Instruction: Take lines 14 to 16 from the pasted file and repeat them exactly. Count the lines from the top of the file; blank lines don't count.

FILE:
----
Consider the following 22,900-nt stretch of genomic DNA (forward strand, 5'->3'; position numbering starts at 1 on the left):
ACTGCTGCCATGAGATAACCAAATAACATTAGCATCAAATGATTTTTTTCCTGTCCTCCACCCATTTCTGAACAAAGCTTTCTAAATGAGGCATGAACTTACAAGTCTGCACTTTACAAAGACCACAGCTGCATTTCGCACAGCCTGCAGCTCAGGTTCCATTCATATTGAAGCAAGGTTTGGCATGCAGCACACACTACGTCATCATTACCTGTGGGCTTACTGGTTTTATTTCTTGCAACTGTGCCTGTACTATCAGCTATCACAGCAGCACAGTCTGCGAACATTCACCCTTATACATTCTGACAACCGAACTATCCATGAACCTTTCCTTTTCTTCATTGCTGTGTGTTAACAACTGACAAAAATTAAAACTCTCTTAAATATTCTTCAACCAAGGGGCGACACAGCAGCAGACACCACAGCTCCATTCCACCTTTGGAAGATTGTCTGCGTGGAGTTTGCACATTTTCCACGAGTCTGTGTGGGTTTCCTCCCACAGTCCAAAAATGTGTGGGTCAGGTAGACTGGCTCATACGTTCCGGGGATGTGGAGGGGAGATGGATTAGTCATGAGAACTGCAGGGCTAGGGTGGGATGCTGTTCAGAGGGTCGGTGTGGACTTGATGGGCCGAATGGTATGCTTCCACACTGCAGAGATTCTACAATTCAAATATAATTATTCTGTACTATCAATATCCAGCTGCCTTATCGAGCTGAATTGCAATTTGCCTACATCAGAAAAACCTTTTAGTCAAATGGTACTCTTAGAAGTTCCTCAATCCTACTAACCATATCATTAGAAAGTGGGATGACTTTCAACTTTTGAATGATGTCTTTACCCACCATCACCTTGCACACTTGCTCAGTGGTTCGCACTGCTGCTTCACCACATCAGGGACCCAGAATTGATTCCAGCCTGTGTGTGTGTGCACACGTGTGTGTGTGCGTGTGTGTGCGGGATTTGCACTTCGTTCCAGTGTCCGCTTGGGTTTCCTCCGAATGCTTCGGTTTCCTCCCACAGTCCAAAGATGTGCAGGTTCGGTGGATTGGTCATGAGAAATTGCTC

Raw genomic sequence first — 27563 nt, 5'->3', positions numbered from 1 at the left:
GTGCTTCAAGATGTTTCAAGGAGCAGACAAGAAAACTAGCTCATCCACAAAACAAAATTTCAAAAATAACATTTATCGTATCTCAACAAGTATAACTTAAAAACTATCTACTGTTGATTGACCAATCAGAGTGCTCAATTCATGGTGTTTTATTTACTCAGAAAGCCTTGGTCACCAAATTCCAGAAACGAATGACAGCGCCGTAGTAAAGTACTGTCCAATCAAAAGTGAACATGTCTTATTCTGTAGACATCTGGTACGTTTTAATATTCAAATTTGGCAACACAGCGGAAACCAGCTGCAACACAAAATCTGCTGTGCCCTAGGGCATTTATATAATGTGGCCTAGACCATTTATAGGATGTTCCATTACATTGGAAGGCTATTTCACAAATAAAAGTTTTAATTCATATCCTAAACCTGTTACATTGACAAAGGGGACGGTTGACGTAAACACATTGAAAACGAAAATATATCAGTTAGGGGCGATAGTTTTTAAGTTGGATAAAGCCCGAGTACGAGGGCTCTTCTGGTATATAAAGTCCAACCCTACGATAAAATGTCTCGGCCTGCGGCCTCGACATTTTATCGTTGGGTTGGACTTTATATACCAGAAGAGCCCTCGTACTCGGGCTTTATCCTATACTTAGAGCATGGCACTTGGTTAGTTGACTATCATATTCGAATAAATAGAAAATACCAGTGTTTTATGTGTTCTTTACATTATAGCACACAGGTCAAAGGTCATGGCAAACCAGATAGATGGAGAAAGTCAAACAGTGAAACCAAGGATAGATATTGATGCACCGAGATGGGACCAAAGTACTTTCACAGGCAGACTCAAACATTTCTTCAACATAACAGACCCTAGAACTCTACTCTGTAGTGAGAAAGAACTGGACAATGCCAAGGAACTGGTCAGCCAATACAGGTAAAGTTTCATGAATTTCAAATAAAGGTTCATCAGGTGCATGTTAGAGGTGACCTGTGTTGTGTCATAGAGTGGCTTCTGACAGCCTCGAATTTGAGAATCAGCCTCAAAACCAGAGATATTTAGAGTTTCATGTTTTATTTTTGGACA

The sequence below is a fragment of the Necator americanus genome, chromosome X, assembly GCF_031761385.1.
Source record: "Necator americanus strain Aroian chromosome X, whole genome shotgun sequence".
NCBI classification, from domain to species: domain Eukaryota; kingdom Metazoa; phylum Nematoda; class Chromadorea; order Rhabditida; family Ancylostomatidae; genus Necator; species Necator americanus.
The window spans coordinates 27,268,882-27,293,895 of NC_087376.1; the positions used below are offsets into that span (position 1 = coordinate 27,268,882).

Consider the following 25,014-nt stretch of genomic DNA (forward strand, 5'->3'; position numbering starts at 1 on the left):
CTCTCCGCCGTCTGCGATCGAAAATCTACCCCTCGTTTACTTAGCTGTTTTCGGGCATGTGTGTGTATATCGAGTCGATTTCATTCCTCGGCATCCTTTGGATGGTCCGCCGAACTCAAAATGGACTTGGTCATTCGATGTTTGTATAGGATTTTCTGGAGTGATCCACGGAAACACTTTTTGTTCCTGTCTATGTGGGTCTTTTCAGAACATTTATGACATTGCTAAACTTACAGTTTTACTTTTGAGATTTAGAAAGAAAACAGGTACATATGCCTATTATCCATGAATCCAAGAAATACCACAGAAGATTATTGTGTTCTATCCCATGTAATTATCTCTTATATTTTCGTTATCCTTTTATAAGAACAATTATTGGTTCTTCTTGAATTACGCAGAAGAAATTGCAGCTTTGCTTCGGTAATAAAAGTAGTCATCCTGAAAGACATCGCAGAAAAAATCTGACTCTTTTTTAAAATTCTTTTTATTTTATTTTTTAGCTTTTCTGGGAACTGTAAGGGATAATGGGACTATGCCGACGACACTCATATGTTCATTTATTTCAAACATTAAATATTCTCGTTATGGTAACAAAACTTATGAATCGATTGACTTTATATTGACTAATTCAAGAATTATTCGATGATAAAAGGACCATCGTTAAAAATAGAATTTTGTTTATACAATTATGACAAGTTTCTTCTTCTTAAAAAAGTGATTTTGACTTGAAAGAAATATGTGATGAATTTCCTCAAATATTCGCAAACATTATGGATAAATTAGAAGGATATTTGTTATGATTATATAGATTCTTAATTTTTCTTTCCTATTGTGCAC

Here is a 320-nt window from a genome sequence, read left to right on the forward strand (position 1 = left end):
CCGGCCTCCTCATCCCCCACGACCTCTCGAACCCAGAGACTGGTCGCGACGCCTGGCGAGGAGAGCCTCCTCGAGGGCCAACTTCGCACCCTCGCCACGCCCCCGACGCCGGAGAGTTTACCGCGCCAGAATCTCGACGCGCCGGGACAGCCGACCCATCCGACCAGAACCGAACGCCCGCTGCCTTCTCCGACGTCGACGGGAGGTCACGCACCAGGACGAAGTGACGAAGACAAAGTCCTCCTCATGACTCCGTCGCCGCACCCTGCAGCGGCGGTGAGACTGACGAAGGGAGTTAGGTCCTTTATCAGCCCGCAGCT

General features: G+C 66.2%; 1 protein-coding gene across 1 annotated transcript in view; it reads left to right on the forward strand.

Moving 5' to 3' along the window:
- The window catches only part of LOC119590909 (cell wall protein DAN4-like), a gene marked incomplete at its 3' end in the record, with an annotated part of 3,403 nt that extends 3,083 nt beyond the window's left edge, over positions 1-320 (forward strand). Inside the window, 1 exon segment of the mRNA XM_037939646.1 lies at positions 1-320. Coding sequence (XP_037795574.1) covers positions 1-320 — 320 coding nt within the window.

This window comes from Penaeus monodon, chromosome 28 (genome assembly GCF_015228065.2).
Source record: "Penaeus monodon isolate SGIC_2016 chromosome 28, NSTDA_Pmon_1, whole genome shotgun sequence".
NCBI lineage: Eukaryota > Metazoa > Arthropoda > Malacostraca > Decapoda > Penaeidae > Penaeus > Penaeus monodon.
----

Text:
Moving 5' to 3' along the window:
- The window catches only part of LOC119590909 (cell wall protein DAN4-like), a gene marked incomplete at its 3' end in the record, with an annotated part of 3,403 nt that extends 3,083 nt beyond the window's left edge, over positions 1-320 (forward strand). Inside the window, 1 exon segment of the mRNA XM_037939646.1 lies at positions 1-320. Coding sequence (XP_037795574.1) covers positions 1-320 — 320 coding nt within the window.

This window comes from Penaeus monodon, chromosome 28 (genome assembly GCF_015228065.2).